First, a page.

How to avoid spreading herpes:

If you have herpes, you can follow some simple guidelines to avoid passing the virus on to your partner(s), and to continue to have a healthy and happy sex life:

  • Learn to recognise the warning signs (tingling, itching or inflammation) that an episode is starting. Do not have sex at this time.
  • Do not allow anyone to come into direct contact with your sores or blisters.
  • Avoid kissing and oral sex when you
  • or your partner have cold sores around the mouth --- or you feel that sores may be developing.
  • Remember that you can still shed the virus without having any symptoms. You should always use condoms with any
  • new partner and for any type of sexual contact. This is important when having sex with new partners.
  • The herpes virus survives within the nerves of your skin and can be passed through skin-to-skin contact. So even if you use a condom to reduce spreading, the virus may still be present on your skin that is not covered by the condom after you no longer have any symptoms. This means there is still a chance you could pass it to someone else.


General Information

The information provided by Freyja is for general information purposes only. All information on the site is provided in good faith, however, we make no representation or warranty of any kind, express or implied, regarding the accuracy, adequacy, validity, reliability, availability, or completeness of any information on the site. Under no circumstances shall we have any liability to you for any loss or damage of any kind incurred as a result of the use of the site or reliance on any information provided on the site. Your use of the site and your reliance on any information on the site is solely at your own risk.

Medical Advice

This website does not provide medical advice. The information provides by Freyja is for general information purposes only. Under no circumstances shall we have any liability for any loss or damage of any kind incurred as a result of the use of the site or reliance on any information provided on the site. Your use of the site and your reliance on any information on the site is solely at your own risk. No material on this site is intended to be a substitute for professional medical advice, diagnosis, or treatment. Always seek advice from a medical professional, and never delay in seeking any medical advice because of something you have read on this website.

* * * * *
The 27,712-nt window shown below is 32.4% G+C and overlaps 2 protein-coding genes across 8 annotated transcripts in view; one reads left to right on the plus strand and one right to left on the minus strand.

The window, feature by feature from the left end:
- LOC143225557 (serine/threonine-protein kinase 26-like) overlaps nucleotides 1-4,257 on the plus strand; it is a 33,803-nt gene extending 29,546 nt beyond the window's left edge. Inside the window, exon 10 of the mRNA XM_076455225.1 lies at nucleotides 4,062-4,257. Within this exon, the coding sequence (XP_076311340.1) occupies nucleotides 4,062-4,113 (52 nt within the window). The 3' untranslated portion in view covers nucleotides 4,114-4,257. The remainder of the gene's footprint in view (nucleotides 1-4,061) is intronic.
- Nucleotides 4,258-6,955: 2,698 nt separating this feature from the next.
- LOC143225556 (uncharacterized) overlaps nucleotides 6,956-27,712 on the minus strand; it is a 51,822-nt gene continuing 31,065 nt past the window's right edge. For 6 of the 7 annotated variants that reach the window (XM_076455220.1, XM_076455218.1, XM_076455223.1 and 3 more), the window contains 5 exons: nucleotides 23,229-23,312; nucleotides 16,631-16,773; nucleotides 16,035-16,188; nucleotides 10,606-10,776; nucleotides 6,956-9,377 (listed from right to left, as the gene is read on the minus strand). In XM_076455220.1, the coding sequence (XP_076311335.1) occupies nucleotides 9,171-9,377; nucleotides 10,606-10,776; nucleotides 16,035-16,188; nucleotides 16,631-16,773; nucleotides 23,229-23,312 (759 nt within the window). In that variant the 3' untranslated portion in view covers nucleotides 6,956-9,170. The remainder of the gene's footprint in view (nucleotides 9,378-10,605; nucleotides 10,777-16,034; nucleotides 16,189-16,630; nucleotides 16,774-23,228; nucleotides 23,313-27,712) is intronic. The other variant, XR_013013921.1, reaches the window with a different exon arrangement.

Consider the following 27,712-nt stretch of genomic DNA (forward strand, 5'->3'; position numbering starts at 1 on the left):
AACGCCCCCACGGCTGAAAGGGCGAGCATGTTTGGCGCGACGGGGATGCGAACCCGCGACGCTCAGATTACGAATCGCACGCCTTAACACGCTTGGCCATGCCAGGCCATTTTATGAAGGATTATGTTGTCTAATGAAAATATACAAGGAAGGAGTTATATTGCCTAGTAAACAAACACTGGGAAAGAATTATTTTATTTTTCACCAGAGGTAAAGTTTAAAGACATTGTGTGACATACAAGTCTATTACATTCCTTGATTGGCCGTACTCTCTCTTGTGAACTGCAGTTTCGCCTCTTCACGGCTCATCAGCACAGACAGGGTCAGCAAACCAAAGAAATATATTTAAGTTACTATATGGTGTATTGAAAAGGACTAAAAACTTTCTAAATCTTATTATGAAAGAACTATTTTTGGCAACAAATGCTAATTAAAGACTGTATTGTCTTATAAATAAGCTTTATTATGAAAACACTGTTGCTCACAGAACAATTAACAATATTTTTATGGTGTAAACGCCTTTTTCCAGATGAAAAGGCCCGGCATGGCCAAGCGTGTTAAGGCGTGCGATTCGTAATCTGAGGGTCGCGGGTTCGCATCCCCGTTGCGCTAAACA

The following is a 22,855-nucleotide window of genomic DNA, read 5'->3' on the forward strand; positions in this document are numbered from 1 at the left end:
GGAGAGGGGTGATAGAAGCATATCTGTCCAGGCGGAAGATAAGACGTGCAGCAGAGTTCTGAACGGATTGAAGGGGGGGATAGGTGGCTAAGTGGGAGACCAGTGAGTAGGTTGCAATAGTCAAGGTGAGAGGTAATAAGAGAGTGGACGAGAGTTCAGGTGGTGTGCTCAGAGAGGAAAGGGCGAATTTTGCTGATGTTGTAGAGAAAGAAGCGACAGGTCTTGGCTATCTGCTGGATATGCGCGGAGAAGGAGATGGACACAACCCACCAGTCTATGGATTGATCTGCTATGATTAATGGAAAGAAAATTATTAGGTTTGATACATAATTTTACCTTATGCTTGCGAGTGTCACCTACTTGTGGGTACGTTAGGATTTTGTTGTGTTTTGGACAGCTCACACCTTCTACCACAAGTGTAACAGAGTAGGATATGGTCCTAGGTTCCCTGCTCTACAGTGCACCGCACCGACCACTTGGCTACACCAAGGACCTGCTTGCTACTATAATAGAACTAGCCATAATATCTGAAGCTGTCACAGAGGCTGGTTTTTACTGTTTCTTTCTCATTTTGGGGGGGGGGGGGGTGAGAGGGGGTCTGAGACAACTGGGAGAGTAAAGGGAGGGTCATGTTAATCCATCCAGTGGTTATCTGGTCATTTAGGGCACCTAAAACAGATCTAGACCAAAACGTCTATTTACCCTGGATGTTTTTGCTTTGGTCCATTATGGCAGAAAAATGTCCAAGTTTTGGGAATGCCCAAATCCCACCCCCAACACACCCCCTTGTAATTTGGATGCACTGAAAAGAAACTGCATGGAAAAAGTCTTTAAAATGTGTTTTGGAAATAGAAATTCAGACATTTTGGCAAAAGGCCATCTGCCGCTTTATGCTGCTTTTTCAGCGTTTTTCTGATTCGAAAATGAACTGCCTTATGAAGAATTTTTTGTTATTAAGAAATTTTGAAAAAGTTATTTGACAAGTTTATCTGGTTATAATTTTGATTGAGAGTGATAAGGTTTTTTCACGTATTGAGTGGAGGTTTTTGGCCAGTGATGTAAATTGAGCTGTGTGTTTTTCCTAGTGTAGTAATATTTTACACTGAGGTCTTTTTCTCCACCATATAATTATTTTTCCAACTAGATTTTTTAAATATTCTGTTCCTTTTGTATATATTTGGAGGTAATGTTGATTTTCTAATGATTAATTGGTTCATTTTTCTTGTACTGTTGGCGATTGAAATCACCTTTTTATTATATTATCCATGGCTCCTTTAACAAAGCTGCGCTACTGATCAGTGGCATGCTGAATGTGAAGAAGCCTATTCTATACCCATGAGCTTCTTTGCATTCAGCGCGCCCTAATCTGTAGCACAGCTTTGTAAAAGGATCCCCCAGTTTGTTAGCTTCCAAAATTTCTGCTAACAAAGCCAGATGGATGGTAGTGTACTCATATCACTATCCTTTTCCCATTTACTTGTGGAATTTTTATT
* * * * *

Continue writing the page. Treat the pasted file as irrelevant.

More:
The site may contain (or you may be sent through the site) links to other websites or content belonging to or originating from third parties or links to websites and features in banners or other advertising. Such external links are not investigated, monitored, or checked for accuracy, adequacy, validity, reliability, availability, or completeness by us. We do not warrant, endorse, guarantee, or assume responsibility for the accuracy or reliability of any information offered by third-party websites linked through the site or any website or feature. We will not be a party to or in a way be responsible for monitoring any transaction between you and third-party providers of products or services.


The site cannot and does not contain fitness advice. The fitness information is provided for general informational and educational purposes only and is not a substitute for professional advice. Accordingly, before taking any actions based upon such information, we encourage you to consult with the appropriate professionals. We do not provide any kind of fitness advice. The use or reliance of any information contained on the site is solely at your own risk.